The effort by House Republicans to investigate email practices at the White House hit a wall yesterday, when a motion to subpoena the White House deputy chief technology officer was blocked by Democrats during a House Oversight subcommittee hearing.
Subcommittee Ranking Member Patrick McHenry (R-NC) demanded a recorded vote on a motion to subpoena White House technology officer Beth Noveck, after saying that the absence of a White House witness “undermines the purposes of the hearing and prevents us from doing our job of conducting oversight of this issue.”
Chairman Lacy Clay (D-MO) immediately called an unexpected recess, and members sat waiting for 15 minutes before the subcommittee reconvened.
The vote on the motion to subpoena was then defeated.
Republicans on the Oversight Committee are investigating why White House deputy web chief Andrew McLaughlin was in contact with former coworkers at Google from his personal Gmail account. In the emails, McLaughlin discussed many of Google’s high priority lobbying issues, including FTC rules on online privacy, the administration broadband policy, net neutrality and intellectual property rules. House Republicans claim that the conversations over private email were in violation of federal ethics and recordkeeping rules, such as the Presidential Records Act.
At the hearing, a consumer watchdog testified that he believed the White House was too cozy with Google, and the company’s lobbying interests. “I do think that Google specifically has perhaps too close a relationship with the government,” said John Simpson, director of the Stem Cell Project. “I think Mr. McLaughlin’s appointment is one of those ties that are inappropriate.”
The White House has argued that McLaughlin’s violation of the rules was unintentional, and the web chief was reprimanded for the incidents in May.
Thursday’s hearing had been originally scheduled for June 24, and was supposed to include testimony by technology officer Novek, but it was postponed after Democrats learned committee Republicans were planning to grill Novek about alleged violations of recordkeeping rules. Novek did not appear at the rescheduled hearing.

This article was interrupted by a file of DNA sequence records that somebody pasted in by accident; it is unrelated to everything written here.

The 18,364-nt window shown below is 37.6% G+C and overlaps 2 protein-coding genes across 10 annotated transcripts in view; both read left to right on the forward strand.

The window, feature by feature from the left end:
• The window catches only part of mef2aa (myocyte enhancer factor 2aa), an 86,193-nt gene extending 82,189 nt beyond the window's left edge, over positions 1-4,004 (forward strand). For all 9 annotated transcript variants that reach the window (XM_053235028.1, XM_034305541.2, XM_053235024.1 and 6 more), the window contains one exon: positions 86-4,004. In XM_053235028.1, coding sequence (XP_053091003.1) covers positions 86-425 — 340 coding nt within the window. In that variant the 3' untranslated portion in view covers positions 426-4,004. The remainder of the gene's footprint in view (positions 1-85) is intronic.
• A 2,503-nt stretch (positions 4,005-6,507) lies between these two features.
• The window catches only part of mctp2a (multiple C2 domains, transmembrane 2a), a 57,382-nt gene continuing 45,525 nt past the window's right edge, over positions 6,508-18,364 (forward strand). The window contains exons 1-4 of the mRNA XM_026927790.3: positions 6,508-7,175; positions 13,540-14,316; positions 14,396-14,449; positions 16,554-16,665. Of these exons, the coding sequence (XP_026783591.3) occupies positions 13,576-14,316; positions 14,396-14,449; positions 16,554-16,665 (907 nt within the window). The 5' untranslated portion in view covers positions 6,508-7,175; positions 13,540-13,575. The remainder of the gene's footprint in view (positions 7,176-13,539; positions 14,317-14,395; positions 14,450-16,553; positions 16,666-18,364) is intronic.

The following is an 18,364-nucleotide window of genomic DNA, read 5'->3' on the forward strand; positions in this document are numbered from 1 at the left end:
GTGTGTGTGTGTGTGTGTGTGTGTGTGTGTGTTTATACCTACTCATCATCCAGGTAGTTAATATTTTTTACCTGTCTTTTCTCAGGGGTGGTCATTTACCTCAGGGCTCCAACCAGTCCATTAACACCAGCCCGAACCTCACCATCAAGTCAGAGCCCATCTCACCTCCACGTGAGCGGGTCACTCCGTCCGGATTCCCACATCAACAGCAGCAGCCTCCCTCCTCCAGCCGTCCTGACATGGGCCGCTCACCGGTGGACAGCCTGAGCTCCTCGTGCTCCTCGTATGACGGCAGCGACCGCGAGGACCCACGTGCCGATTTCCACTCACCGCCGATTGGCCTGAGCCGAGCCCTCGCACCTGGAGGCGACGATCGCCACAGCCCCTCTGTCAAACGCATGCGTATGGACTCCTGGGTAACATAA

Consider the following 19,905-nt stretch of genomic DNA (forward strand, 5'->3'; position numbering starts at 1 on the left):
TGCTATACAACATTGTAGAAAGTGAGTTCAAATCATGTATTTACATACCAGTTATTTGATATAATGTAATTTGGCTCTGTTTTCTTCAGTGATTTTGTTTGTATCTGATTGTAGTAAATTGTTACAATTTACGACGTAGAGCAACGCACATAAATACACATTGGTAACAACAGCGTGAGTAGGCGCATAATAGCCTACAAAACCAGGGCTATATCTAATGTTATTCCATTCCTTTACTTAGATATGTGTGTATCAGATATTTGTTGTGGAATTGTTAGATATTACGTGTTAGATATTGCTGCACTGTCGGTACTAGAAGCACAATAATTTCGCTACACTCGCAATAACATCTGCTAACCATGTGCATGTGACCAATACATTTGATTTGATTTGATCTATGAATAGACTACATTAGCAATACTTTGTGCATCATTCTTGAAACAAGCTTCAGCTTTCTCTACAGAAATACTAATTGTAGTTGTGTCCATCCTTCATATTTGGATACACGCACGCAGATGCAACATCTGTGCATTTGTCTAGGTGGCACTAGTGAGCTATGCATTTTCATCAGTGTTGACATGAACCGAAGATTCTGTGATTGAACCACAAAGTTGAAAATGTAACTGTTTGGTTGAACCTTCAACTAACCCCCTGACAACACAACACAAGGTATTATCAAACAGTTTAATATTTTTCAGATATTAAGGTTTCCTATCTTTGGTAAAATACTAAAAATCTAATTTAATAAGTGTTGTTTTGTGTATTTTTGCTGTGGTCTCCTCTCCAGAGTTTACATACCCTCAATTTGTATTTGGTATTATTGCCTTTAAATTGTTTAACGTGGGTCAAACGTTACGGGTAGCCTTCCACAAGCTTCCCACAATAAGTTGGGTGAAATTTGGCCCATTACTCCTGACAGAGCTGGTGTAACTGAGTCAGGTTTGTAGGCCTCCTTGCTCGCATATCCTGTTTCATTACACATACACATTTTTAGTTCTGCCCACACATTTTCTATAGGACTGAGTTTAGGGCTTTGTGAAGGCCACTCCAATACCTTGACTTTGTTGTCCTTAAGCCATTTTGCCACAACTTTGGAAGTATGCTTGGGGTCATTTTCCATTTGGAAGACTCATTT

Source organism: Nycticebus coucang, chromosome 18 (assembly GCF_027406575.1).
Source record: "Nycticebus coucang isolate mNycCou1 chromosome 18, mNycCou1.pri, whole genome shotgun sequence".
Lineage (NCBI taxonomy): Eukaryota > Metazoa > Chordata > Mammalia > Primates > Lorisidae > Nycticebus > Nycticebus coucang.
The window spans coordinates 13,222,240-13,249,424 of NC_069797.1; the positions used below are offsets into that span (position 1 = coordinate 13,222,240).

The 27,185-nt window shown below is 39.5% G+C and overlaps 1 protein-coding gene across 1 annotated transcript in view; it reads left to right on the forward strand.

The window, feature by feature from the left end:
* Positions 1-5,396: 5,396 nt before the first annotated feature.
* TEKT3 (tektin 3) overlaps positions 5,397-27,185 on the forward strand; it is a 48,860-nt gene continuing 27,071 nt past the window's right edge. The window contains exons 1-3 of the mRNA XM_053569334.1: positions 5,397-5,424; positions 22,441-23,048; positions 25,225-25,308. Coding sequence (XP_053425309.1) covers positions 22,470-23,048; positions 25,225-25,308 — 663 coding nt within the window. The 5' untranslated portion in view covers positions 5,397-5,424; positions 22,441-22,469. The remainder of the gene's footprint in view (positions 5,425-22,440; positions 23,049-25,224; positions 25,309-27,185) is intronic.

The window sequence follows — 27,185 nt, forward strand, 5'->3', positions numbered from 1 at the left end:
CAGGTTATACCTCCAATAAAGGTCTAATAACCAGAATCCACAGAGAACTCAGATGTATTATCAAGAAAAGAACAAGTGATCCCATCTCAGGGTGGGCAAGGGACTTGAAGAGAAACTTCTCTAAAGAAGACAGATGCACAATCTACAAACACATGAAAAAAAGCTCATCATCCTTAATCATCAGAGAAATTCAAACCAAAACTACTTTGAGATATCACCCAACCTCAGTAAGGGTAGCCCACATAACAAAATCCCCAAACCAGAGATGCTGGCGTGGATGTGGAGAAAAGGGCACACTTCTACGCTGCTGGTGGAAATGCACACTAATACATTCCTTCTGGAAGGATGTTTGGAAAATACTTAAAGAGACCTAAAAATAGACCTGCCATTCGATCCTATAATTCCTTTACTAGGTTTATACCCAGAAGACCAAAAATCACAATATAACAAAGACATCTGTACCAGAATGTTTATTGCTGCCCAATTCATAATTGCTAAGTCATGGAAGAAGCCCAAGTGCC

At the hearing, Rep. McHenry slammed the Democrats for obstructing the subpoena of technology officer Noveck, and said that subcommittee Democrats were “trying to protect one White House witness from even answering questions about their record keeping.”
Rep. Darrell Issa (R-CA), who has been championing the inquiry into the use of personal email by White House officials, commended Rep. McHenry’s motion to subpoena Novek, in a Thursday press release.
“Ranking Member McHenry was right to hold the majority accountable for trying to give the Obama Administration a free pass on violations of record keeping laws as a result of communicating with lobbyists through personal e-mails,” said Rep. Issa. “Just two years ago, Democrats expressed outrage about Presidential Records Act violations under the Bush Administration while saying they were serious about efforts to address problems. Under the Obama Administration, they now appear more than willing to offer the Obama White House a free pass on violations.”
Rep. Issa has been pressing Google to release information on its email retention policy. In a July 9 letter, the congressman asked Google director Michael Bradshaw to identify Google’s record retention rules, including how long emails are retrievable after being deleted by a user, Google’s policy for complying with subpaoenas and whether the White House contacted the company about the retention of emails by White House personnel covered under federal records acts.
Rep. Issa requested Bradshaw’s response by July 20, but according to the congressman’s office there has been no reply.
Alana Goodman is NLPC’s Capitol Hill Reporter.